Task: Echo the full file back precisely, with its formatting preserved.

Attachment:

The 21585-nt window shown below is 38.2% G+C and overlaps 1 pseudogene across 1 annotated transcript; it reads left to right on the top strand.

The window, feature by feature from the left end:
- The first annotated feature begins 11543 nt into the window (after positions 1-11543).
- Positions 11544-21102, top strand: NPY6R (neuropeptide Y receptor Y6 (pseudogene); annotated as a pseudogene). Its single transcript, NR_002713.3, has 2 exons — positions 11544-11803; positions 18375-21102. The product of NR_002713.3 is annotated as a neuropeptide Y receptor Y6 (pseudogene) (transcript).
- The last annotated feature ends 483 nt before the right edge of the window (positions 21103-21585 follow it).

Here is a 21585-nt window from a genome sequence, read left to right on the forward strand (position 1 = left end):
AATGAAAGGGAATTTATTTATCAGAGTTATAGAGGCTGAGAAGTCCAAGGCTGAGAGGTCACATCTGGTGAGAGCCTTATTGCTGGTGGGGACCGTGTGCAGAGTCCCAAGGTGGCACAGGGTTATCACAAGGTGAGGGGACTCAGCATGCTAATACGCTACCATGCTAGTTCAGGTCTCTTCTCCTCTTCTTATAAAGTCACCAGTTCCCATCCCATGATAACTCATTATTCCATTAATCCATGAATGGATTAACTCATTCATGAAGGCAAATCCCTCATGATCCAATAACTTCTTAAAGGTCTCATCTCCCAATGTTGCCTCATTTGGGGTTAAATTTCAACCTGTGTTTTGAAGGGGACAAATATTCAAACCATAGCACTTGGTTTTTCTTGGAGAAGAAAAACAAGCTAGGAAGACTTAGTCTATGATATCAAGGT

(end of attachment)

The 21585-nt window shown below is 38.2% G+C and overlaps 1 pseudogene across 1 annotated transcript; it reads left to right on the top strand.

The window, feature by feature from the left end:
- The first annotated feature begins 11543 nt into the window (after positions 1-11543).
- Positions 11544-21102, top strand: NPY6R (neuropeptide Y receptor Y6 (pseudogene); annotated as a pseudogene). Its single transcript, NR_002713.3, has 2 exons — positions 11544-11803; positions 18375-21102. The product of NR_002713.3 is annotated as a neuropeptide Y receptor Y6 (pseudogene) (transcript).
- The last annotated feature ends 483 nt before the right edge of the window (positions 21103-21585 follow it).

Here is a 21585-nt window from a genome sequence, read left to right on the forward strand (position 1 = left end):
AATGAAAGGGAATTTATTTATCAGAGTTATAGAGGCTGAGAAGTCCAAGGCTGAGAGGTCACATCTGGTGAGAGCCTTATTGCTGGTGGGGACCGTGTGCAGAGTCCCAAGGTGGCACAGGGTTATCACAAGGTGAGGGGACTCAGCATGCTAATACGCTACCATGCTAGTTCAGGTCTCTTCTCCTCTTCTTATAAAGTCACCAGTTCCCATCCCATGATAACTCATTATTCCATTAATCCATGAATGGATTAACTCATTCATGAAGGCAAATCCCTCATGATCCAATAACTTCTTAAAGGTCTCATCTCCCAATGTTGCCTCATTTGGGGTTAAATTTCAACCTGTGTTTTGAAGGGGACAAATATTCAAACCATAGCACTTGGTTTTTCTTGGAGAAGAAAAACAAGCTAGGAAGACTTAGTCTATGATATCAAGGT